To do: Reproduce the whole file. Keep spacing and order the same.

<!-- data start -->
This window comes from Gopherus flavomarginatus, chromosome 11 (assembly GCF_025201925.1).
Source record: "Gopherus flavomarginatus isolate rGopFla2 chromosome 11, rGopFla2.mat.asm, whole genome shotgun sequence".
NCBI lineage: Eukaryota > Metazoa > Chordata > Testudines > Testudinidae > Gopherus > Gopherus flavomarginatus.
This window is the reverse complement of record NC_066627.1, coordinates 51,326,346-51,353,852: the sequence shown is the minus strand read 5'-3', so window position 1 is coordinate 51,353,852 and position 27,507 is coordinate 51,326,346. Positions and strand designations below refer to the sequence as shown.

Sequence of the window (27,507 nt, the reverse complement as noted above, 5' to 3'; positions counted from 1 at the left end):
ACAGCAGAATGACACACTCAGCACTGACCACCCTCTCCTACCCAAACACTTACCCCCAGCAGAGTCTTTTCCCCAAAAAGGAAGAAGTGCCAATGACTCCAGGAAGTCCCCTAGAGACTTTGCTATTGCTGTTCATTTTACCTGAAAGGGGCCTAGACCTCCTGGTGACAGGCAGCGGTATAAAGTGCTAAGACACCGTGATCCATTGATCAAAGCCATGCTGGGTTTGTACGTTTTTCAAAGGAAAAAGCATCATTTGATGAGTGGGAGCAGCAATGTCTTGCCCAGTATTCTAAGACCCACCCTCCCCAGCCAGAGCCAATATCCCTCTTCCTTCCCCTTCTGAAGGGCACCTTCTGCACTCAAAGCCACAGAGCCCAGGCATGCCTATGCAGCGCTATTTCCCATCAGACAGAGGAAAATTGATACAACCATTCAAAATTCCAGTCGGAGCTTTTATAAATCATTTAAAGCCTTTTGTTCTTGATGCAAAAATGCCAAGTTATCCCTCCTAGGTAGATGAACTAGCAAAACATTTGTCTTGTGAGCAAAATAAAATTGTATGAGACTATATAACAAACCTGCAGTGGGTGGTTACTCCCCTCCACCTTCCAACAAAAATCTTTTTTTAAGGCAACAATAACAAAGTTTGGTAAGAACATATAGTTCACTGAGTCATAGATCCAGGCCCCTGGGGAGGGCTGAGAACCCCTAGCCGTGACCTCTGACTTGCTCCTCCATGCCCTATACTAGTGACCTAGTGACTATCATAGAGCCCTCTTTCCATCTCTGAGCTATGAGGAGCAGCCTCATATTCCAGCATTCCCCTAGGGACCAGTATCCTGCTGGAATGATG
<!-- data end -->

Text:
This window comes from Gopherus flavomarginatus, chromosome 11 (assembly GCF_025201925.1).
Source record: "Gopherus flavomarginatus isolate rGopFla2 chromosome 11, rGopFla2.mat.asm, whole genome shotgun sequence".
NCBI lineage: Eukaryota > Metazoa > Chordata > Testudines > Testudinidae > Gopherus > Gopherus flavomarginatus.
This window is the reverse complement of record NC_066627.1, coordinates 51,326,346-51,353,852: the sequence shown is the minus strand read 5'-3', so window position 1 is coordinate 51,353,852 and position 27,507 is coordinate 51,326,346. Positions and strand designations below refer to the sequence as shown.

Sequence of the window (27,507 nt, the reverse complement as noted above, 5' to 3'; positions counted from 1 at the left end):
ACAGCAGAATGACACACTCAGCACTGACCACCCTCTCCTACCCAAACACTTACCCCCAGCAGAGTCTTTTCCCCAAAAAGGAAGAAGTGCCAATGACTCCAGGAAGTCCCCTAGAGACTTTGCTATTGCTGTTCATTTTACCTGAAAGGGGCCTAGACCTCCTGGTGACAGGCAGCGGTATAAAGTGCTAAGACACCGTGATCCATTGATCAAAGCCATGCTGGGTTTGTACGTTTTTCAAAGGAAAAAGCATCATTTGATGAGTGGGAGCAGCAATGTCTTGCCCAGTATTCTAAGACCCACCCTCCCCAGCCAGAGCCAATATCCCTCTTCCTTCCCCTTCTGAAGGGCACCTTCTGCACTCAAAGCCACAGAGCCCAGGCATGCCTATGCAGCGCTATTTCCCATCAGACAGAGGAAAATTGATACAACCATTCAAAATTCCAGTCGGAGCTTTTATAAATCATTTAAAGCCTTTTGTTCTTGATGCAAAAATGCCAAGTTATCCCTCCTAGGTAGATGAACTAGCAAAACATTTGTCTTGTGAGCAAAATAAAATTGTATGAGACTATATAACAAACCTGCAGTGGGTGGTTACTCCCCTCCACCTTCCAACAAAAATCTTTTTTTAAGGCAACAATAACAAAGTTTGGTAAGAACATATAGTTCACTGAGTCATAGATCCAGGCCCCTGGGGAGGGCTGAGAACCCCTAGCCGTGACCTCTGACTTGCTCCTCCATGCCCTATACTAGTGACCTAGTGACTATCATAGAGCCCTCTTTCCATCTCTGAGCTATGAGGAGCAGCCTCATATTCCAGCATTCCCCTAGGGACCAGTATCCTGCTGGAATGATG